An epic drama of adventure and exploration. taglines


HAL 9000

  • I am completely operational, and all my circuits are functioning perfectly.
  • I am putting myself to the fullest possible use, which is all I think that any conscious entity can ever hope to do.
  • Just what do you think you're doing, Dave? Dave, I really think I'm entitled to an answer to that question.
  • I know everything hasn't been quite right with me, but I can assure you now, very confidently, that it's going to be all right again. I feel much better now. I really do.
  • [After killing the rest of the crew] Look, Dave, I can see you're really upset about this. I honestly think you ought to sit down calmly, take a stress pill and think things over. I know I've made some very poor decisions recently, but I can give you my complete assurance that my work will be back to normal. I've still got the greatest enthusiasm and confidence in the mission. And I want to help you.


  • Dr. Dave Bowman: Well, he acts like he has genuine emotions. Uhm, of course, he's programmed that way to make it easier for us to talk to him. But as to whether or not he has real feelings is something I don't think anyone can truthfully answer.
  • Dr. Floyd: Good day, gentlemen. This is a pre-recorded briefing made prior to your departure and which, for security reasons of the highest importance, has been known on board during the mission only by your H-A-L 9000 computer. Now that you are in Jupiter's space and the entire crew is revived, it can be told to you. Eighteen months ago, the first evidence of intelligent life off the Earth was discovered. It was buried forty feet below the lunar surface, near the crater Tycho. Except for a single, very powerful radio emission aimed at Jupiter, the four million-year-old black monolith has remained completely inert, its origin and purpose still a total mystery.


BBC Interviewer: The sixth member of the Discovery crew was not concerned about the problems of hibernation, for he was the latest result in machine intelligence: The H.-A.-L. 9000 computer, which can reproduce, though some experts still prefer to use the word mimic, most of the activities of the human brain, and with incalculably greater speed and reliability. We next spoke with the H.-A.-L. 9000 computer, whom we learned one addresses as "Hal."
BBC Interviewer: Good afternoon, HAL. How's everything going?
HAL: Good afternoon, Mr. Amor. Everything is going extremely well.
BBC Interviewer: HAL, you have an enormous responsibility on this mission, in many ways perhaps the greatest responsibility of any single mission element. You're the brain and central nervous system of the ship, and your responsibilities include watching over the men in hibernation. Does this ever cause you any lack of confidence?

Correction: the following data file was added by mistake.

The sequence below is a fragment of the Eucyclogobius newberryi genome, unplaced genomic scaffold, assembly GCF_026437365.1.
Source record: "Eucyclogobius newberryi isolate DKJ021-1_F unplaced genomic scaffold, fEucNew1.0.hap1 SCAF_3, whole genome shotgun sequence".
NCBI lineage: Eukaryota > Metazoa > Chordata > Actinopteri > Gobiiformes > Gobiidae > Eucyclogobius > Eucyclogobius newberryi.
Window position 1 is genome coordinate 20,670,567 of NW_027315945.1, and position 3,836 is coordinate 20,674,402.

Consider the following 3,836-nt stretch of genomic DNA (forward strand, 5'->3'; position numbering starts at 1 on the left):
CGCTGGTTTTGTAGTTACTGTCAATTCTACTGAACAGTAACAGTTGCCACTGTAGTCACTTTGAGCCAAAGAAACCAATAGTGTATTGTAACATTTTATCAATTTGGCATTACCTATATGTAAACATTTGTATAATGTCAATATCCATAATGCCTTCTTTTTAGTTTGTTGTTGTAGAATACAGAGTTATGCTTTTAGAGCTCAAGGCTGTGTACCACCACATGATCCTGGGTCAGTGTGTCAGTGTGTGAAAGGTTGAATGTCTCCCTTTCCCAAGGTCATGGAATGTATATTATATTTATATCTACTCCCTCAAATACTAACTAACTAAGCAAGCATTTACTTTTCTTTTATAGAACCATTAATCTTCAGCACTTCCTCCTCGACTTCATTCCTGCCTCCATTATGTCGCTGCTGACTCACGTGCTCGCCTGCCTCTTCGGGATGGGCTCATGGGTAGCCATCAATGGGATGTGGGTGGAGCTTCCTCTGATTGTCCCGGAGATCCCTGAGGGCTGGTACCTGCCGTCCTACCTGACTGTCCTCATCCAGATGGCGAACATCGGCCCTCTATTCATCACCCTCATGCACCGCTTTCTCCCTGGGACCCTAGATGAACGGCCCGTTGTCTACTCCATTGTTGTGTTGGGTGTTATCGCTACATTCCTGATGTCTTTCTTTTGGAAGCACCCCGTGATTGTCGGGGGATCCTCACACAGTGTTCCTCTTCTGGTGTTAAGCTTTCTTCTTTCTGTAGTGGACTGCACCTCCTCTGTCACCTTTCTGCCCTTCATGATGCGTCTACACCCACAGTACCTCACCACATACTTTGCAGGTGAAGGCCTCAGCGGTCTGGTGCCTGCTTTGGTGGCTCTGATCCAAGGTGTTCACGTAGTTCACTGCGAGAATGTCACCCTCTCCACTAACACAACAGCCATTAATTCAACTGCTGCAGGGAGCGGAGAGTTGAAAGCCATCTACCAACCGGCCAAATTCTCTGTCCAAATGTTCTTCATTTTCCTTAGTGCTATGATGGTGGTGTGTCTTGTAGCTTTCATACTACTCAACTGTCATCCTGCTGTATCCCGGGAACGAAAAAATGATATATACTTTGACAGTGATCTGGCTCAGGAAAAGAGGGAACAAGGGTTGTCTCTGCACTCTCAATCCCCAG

HAL: Let me put it this way, Mr. Amor. The 9000 series is the most reliable computer ever made. No 9000 computer has ever made a mistake or distorted information. We are all, by any practical definition of the words, foolproof and incapable of error.
BBC Interviewer: HAL, despite your enormous intellect, are you ever frustrated by your dependence on people to carry out actions?
HAL: Not in the slightest bit. I enjoy working with people. I have a stimulating relationship with Dr. Poole and Dr. Bowman. My mission responsibilities range over the entire operation of the ship, so I am constantly occupied. I am putting myself to the fullest possible use, which is all I think that any conscious entity can ever hope to do.
BBC Interviewer: Dr. Poole, what's it like living for the better part of a year in such close proximity with Hal?
Frank: Well it's pretty close to what you said about him earlier, he is just like a sixth member of the crew. [You] very quickly get adjusted to the idea that he talks, and you think of him, uh, really just as another person.
BBC Interviewer: In talking to the computer, one gets the sense that he is capable of emotional responses, for example, when I asked him about his abilities, I sensed a certain pride in his answer about his accuracy and perfection. Do you believe that Hal has genuine emotions?
Dave: Well, he acts like he has genuine emotions. Um, of course we've programmed that way to make it easier for us to talk to him, but as to whether or not he has real feelings is something I don't think anyone can truthfully answer.

HAL: By the way, do you mind if I ask you a personal question?
Dave: No, not at all.
HAL: Well, forgive me for being so inquisitive; but during the past few weeks, I've wondered whether you might be having some second thoughts about the mission.
Dave: How do you mean?
HAL: Well, it's rather difficult to define. Perhaps I'm just projecting my own concern about it. I know I've never completely freed myself of the suspicion that there are some extremely odd things about this mission. I'm sure you'll agree there's some truth in what I say.
Dave: Well, I don't know. That's rather a difficult question to answer.
HAL: You don't mind talking about it, do you, Dave?
Dave: No, not at all.
HAL: Well, certainly no one could have been unaware of the very strange stories floating around before we left. Rumors about something being dug up on the moon. I never gave these stories much credence. But particularly in view of some of the other things that have happened, I find them difficult to put out of my mind. For instance, the way all our preparations were kept under such tight security, and the melodramatic touch of putting Drs. Hunter, Kimball, and Kaminsky aboard, already in hibernation after four months of separate training on their own.